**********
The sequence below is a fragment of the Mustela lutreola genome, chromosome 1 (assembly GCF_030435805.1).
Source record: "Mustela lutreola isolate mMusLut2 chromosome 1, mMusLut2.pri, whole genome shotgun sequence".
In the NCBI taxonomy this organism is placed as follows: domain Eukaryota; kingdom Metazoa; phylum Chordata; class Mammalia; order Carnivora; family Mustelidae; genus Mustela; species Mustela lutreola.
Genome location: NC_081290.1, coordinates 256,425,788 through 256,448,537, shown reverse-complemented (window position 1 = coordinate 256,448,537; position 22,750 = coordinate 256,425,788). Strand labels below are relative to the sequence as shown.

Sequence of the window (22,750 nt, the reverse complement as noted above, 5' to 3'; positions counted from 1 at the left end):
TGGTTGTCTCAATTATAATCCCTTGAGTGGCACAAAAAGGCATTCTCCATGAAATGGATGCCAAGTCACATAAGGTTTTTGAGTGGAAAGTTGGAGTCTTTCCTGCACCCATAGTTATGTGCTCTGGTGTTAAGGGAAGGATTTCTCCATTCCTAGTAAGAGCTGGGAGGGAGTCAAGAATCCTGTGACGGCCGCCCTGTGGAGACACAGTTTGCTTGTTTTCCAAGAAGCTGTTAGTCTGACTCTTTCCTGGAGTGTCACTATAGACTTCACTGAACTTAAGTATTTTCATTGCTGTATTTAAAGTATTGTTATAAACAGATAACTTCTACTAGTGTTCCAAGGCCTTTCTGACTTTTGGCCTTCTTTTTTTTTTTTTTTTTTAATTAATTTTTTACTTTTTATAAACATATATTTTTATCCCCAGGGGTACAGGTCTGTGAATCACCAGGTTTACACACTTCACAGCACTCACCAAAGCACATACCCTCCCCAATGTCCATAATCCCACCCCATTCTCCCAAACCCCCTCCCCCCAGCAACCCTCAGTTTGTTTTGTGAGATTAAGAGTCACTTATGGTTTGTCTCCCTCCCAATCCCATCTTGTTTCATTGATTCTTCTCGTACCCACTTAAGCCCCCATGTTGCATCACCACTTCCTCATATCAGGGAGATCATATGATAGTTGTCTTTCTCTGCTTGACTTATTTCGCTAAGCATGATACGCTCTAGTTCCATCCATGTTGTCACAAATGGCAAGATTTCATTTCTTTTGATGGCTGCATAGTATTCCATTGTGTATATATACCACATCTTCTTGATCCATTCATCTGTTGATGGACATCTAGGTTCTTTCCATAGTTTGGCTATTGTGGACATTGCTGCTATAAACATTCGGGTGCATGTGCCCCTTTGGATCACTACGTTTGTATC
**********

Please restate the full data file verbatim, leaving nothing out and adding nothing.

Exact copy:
The sequence below is a fragment of the Mustela lutreola genome, chromosome 1 (assembly GCF_030435805.1).
Source record: "Mustela lutreola isolate mMusLut2 chromosome 1, mMusLut2.pri, whole genome shotgun sequence".
In the NCBI taxonomy this organism is placed as follows: domain Eukaryota; kingdom Metazoa; phylum Chordata; class Mammalia; order Carnivora; family Mustelidae; genus Mustela; species Mustela lutreola.
Genome location: NC_081290.1, coordinates 256,425,788 through 256,448,537, shown reverse-complemented (window position 1 = coordinate 256,448,537; position 22,750 = coordinate 256,425,788). Strand labels below are relative to the sequence as shown.

Sequence of the window (22,750 nt, the reverse complement as noted above, 5' to 3'; positions counted from 1 at the left end):
TGGTTGTCTCAATTATAATCCCTTGAGTGGCACAAAAAGGCATTCTCCATGAAATGGATGCCAAGTCACATAAGGTTTTTGAGTGGAAAGTTGGAGTCTTTCCTGCACCCATAGTTATGTGCTCTGGTGTTAAGGGAAGGATTTCTCCATTCCTAGTAAGAGCTGGGAGGGAGTCAAGAATCCTGTGACGGCCGCCCTGTGGAGACACAGTTTGCTTGTTTTCCAAGAAGCTGTTAGTCTGACTCTTTCCTGGAGTGTCACTATAGACTTCACTGAACTTAAGTATTTTCATTGCTGTATTTAAAGTATTGTTATAAACAGATAACTTCTACTAGTGTTCCAAGGCCTTTCTGACTTTTGGCCTTCTTTTTTTTTTTTTTTTTTAATTAATTTTTTACTTTTTATAAACATATATTTTTATCCCCAGGGGTACAGGTCTGTGAATCACCAGGTTTACACACTTCACAGCACTCACCAAAGCACATACCCTCCCCAATGTCCATAATCCCACCCCATTCTCCCAAACCCCCTCCCCCCAGCAACCCTCAGTTTGTTTTGTGAGATTAAGAGTCACTTATGGTTTGTCTCCCTCCCAATCCCATCTTGTTTCATTGATTCTTCTCGTACCCACTTAAGCCCCCATGTTGCATCACCACTTCCTCATATCAGGGAGATCATATGATAGTTGTCTTTCTCTGCTTGACTTATTTCGCTAAGCATGATACGCTCTAGTTCCATCCATGTTGTCACAAATGGCAAGATTTCATTTCTTTTGATGGCTGCATAGTATTCCATTGTGTATATATACCACATCTTCTTGATCCATTCATCTGTTGATGGACATCTAGGTTCTTTCCATAGTTTGGCTATTGTGGACATTGCTGCTATAAACATTCGGGTGCATGTGCCCCTTTGGATCACTACGTTTGTATC